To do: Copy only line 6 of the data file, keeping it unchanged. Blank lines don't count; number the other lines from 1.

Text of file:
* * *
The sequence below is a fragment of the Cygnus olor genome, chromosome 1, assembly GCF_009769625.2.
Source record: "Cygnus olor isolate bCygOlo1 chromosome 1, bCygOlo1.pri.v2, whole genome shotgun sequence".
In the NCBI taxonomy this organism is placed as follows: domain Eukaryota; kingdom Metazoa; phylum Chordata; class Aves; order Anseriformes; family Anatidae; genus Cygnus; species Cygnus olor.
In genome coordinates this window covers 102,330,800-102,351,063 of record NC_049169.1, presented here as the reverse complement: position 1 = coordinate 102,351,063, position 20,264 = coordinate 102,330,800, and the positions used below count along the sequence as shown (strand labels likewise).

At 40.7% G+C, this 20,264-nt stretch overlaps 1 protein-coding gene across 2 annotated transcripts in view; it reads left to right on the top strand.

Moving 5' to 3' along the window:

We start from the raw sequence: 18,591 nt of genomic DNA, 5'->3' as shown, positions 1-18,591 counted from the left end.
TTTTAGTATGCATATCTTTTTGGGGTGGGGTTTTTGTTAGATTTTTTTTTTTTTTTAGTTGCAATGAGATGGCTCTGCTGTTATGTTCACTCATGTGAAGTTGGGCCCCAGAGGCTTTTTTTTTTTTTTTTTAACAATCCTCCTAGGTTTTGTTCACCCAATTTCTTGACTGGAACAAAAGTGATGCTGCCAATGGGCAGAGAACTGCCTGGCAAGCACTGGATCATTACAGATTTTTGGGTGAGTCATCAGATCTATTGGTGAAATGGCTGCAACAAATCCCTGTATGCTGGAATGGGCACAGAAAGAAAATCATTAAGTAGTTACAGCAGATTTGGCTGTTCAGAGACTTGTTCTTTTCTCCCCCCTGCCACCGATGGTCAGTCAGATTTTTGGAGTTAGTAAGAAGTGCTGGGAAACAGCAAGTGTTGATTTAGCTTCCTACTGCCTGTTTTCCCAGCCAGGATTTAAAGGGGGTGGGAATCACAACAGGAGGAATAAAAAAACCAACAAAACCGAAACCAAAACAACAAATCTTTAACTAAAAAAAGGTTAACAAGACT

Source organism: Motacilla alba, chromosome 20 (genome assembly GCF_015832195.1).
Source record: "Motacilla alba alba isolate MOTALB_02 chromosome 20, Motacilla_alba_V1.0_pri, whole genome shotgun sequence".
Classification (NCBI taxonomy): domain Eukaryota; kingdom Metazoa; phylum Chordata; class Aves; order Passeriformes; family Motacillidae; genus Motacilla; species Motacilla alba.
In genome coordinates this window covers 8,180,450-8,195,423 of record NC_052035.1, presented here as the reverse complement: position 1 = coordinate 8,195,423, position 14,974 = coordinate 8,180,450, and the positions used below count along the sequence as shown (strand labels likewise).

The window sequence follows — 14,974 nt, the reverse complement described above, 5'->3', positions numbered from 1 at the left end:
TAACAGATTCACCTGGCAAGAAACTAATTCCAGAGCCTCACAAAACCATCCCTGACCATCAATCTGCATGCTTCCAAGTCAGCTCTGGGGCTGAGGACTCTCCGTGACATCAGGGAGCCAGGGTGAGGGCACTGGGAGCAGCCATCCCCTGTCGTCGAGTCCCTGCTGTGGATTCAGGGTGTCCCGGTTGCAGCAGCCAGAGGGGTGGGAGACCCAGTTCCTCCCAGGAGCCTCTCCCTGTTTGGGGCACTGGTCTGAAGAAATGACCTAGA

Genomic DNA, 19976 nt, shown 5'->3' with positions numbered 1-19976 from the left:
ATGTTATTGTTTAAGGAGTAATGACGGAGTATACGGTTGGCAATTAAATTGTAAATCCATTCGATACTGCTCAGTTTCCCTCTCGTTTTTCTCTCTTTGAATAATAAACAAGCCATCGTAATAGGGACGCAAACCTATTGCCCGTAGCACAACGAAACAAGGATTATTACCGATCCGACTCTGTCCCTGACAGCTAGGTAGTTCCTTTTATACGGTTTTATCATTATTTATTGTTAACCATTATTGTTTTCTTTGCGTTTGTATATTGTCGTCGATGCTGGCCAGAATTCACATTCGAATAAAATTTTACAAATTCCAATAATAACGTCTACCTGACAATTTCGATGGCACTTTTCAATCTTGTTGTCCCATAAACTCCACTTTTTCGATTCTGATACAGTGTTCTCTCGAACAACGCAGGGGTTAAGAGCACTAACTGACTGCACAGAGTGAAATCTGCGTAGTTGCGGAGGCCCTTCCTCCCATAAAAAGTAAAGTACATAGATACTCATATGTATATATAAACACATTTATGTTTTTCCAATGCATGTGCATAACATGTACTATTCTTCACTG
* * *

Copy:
Moving 5' to 3' along the window: